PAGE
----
King Gizzard and the Lizard Wizard: Murder of the Universe (ATO) Review | Under The Radar Magazine Under the Radar | Music Blog for the Indie Music Magazine
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King Gizzard & The Lizard Wizard

Murder of the Universe


Jun 23, 2017 Web Exclusive Bookmark and Share

Here’s a quick recap: since 2012, Australian psych-punk gang King Gizzard and the Lizard Wizard have released nine albums. One was a spoken-word Western concept album. One featured four long tracks of deliberately equal length. One was a gentle, organic, ‘60s-esque folk album, and its follow-up was a nine-track descent into hell whose tracks looped endlessly together into one. Their new album, Murder of the Universe, is the second of five planned albums for 2017, and after hearing it, one thing is clear about this band. The only thing more thrilling than the relentless, crazy ideas they tackle is the excitement and ease with which they pull them off. Murder of the Universe is another near-perfect punk concept album, a trio of short sci-fi vignettes that rock with fury and hilarity.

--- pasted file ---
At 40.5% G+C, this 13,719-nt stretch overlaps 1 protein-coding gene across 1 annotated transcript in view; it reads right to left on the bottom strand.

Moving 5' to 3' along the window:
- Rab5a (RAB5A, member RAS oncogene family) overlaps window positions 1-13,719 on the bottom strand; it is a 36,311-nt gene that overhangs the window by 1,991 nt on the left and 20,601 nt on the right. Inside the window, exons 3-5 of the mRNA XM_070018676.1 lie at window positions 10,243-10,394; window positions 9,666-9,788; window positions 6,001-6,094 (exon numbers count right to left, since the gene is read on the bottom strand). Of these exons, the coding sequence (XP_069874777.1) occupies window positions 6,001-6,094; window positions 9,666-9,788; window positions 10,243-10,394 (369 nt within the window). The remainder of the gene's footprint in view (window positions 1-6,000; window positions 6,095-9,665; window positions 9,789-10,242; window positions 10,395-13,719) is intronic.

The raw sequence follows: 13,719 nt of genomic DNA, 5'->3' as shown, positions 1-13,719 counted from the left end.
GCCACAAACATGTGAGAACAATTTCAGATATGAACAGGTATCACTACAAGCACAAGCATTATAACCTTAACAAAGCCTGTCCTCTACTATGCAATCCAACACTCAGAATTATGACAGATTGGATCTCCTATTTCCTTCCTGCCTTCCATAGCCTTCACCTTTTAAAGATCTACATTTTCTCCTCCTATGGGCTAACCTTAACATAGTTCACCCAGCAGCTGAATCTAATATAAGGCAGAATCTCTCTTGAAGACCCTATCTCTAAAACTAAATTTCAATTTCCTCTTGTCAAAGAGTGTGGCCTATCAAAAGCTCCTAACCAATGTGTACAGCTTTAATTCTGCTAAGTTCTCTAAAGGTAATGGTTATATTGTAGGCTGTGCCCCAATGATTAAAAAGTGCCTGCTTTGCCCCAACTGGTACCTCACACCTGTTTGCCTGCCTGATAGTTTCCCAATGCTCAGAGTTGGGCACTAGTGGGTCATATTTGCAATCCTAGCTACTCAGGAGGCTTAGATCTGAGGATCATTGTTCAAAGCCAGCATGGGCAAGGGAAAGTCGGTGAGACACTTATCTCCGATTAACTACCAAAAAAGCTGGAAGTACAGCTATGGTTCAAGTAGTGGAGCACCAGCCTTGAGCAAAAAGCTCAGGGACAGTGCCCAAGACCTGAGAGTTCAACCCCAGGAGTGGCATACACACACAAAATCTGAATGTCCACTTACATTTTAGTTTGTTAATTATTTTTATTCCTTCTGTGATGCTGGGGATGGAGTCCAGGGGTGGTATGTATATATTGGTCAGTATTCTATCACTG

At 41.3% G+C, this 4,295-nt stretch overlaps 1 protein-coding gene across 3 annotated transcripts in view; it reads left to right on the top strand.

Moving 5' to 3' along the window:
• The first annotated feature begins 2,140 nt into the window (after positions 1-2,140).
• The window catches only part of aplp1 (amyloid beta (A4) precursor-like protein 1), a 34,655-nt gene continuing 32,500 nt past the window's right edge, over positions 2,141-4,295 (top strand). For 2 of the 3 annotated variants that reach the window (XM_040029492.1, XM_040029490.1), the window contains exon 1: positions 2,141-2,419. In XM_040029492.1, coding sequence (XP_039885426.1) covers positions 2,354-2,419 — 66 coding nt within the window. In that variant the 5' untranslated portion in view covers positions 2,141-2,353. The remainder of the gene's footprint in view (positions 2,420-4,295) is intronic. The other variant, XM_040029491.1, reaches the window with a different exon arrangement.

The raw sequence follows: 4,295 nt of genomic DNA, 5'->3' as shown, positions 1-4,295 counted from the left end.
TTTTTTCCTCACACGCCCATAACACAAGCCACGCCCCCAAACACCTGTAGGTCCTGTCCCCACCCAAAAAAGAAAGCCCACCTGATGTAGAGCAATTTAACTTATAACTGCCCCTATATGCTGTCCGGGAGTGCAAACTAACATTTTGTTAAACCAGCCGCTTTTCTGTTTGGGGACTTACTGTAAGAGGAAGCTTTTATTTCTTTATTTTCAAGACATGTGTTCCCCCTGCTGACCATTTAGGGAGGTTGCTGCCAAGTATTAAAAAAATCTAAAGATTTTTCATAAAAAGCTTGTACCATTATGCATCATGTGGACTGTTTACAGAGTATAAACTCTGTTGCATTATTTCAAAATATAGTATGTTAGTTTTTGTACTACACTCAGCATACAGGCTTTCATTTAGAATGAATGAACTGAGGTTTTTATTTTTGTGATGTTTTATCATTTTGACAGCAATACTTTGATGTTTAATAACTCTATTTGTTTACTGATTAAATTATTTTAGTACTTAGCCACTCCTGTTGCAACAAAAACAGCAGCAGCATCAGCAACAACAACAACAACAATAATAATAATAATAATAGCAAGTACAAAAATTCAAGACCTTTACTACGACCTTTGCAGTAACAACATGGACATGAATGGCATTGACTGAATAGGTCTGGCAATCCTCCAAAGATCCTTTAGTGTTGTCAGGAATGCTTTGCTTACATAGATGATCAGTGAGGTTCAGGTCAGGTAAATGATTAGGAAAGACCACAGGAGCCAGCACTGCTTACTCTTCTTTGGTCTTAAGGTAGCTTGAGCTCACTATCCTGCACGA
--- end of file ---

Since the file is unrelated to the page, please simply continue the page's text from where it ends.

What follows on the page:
The best thing about Murder of the Universe is that it doesn’t take itself too seriously. No kidding, though: if you can’t handle copious, extremely detailed descriptions of puke, you’d best stay away from the final third of this album. It’s the tale of Han-Tyumi, the Confused Cyborg who plugs himself into a barf machine and inadvertently destroys the universe with an exponentially expanding mass of vomit. And it’s really not much more bonkers than the first two movements, “The Tale of the Altered Beast” and “The Lord of Lightning Vs. Balrog.” All of these stories feature both ridiculously colorful sci-fi imagery and thoughtful implications about humanity’s impact on the world.

Musically, Murder of the Universe is a rollicking psych-punk opera whose tracks blend together similar to last year’s Nonagon Infinity. In fact, both that album and 2014’s I’m in Your Mind Fuzz are directly quoted in places on this album, placing it in somewhat of a shared “universe” among them. Prepare for all the fiery guitar solos, vocal howls and whoops, and the ever-present double-drummer attack and honking harmonica you could ever need. Overall, Murder of the Universe is an audacious, wild masterwork by a band who can never rest. (

Author rating: 8.5/10

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Average reader rating: 7/10


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